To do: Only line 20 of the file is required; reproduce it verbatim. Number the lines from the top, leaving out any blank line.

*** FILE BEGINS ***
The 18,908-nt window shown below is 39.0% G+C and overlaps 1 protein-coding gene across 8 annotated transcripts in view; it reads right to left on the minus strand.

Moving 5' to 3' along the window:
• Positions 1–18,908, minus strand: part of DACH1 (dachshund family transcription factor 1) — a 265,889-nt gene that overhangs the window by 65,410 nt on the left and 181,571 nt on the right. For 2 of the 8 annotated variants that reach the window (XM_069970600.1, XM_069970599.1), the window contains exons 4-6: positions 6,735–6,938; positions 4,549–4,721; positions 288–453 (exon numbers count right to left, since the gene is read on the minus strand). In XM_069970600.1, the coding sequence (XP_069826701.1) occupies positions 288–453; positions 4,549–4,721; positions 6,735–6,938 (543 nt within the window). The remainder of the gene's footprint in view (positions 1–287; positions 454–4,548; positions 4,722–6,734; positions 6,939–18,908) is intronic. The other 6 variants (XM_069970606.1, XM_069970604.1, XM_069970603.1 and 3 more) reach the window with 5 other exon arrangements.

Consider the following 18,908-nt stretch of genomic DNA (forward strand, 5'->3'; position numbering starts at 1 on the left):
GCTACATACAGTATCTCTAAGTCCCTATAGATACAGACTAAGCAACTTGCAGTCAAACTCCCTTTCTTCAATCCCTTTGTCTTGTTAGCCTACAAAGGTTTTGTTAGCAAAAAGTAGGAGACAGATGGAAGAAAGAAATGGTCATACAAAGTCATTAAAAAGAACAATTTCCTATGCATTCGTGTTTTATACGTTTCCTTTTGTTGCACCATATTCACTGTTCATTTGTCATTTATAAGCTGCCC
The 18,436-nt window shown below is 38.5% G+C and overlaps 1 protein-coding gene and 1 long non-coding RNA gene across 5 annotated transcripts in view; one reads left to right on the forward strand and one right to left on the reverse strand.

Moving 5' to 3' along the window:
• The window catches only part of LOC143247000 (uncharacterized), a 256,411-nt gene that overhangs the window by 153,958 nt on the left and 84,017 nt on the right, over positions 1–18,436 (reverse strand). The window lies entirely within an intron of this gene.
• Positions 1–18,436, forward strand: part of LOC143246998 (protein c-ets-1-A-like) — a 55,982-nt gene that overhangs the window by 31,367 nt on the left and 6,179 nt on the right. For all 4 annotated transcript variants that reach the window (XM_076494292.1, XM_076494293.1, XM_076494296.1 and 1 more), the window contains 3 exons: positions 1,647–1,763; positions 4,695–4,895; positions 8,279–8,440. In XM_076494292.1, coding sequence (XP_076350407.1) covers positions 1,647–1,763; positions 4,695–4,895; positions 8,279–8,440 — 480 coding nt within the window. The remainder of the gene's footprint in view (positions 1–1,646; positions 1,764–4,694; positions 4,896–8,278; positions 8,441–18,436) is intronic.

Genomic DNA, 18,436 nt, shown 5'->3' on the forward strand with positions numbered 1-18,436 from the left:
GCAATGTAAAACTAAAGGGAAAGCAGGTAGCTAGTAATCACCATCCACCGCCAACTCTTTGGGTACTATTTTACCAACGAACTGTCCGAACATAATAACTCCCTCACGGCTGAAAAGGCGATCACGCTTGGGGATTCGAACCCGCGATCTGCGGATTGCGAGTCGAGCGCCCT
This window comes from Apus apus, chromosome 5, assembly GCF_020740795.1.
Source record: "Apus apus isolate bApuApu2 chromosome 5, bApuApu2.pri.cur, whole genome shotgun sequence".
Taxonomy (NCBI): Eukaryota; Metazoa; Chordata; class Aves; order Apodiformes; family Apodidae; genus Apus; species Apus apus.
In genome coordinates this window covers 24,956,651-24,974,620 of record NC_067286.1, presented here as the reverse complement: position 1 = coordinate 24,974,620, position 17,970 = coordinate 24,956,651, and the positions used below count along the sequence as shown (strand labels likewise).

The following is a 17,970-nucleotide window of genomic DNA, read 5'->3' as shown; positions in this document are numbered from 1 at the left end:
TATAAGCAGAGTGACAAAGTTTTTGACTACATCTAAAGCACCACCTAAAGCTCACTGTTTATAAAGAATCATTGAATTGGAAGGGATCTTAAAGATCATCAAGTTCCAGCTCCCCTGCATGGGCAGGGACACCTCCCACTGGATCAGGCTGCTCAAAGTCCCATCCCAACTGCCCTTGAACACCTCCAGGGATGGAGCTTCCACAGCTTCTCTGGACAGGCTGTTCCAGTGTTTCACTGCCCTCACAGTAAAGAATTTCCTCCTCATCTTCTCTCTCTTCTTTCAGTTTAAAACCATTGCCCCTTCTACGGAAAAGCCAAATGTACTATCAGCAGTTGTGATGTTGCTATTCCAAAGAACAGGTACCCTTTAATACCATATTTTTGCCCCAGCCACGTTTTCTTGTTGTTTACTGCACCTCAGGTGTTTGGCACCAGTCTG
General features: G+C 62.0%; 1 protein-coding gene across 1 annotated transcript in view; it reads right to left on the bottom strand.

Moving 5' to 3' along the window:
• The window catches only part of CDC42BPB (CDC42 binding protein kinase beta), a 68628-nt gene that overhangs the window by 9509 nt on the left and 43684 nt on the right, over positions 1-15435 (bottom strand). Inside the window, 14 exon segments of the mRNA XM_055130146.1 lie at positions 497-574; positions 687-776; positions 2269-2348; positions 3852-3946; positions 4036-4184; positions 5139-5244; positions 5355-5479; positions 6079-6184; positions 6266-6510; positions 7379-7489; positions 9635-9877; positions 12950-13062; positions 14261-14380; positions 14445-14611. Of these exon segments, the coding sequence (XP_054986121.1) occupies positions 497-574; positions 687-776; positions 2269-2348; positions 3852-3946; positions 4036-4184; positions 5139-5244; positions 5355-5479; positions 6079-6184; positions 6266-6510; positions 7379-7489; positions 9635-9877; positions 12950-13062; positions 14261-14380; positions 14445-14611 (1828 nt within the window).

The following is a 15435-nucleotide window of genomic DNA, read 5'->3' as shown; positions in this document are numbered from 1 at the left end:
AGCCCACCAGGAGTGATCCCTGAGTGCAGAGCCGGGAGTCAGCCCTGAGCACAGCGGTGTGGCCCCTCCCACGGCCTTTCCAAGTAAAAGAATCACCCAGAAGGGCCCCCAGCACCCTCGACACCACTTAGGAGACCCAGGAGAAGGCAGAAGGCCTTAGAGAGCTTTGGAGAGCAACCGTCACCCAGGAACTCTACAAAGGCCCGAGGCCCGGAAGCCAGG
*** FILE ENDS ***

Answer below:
• The window catches only part of CDC42BPB (CDC42 binding protein kinase beta), a 68628-nt gene that overhangs the window by 9509 nt on the left and 43684 nt on the right, over positions 1-15435 (bottom strand). Inside the window, 14 exon segments of the mRNA XM_055130146.1 lie at positions 497-574; positions 687-776; positions 2269-2348; positions 3852-3946; positions 4036-4184; positions 5139-5244; positions 5355-5479; positions 6079-6184; positions 6266-6510; positions 7379-7489; positions 9635-9877; positions 12950-13062; positions 14261-14380; positions 14445-14611. Of these exon segments, the coding sequence (XP_054986121.1) occupies positions 497-574; positions 687-776; positions 2269-2348; positions 3852-3946; positions 4036-4184; positions 5139-5244; positions 5355-5479; positions 6079-6184; positions 6266-6510; positions 7379-7489; positions 9635-9877; positions 12950-13062; positions 14261-14380; positions 14445-14611 (1828 nt within the window).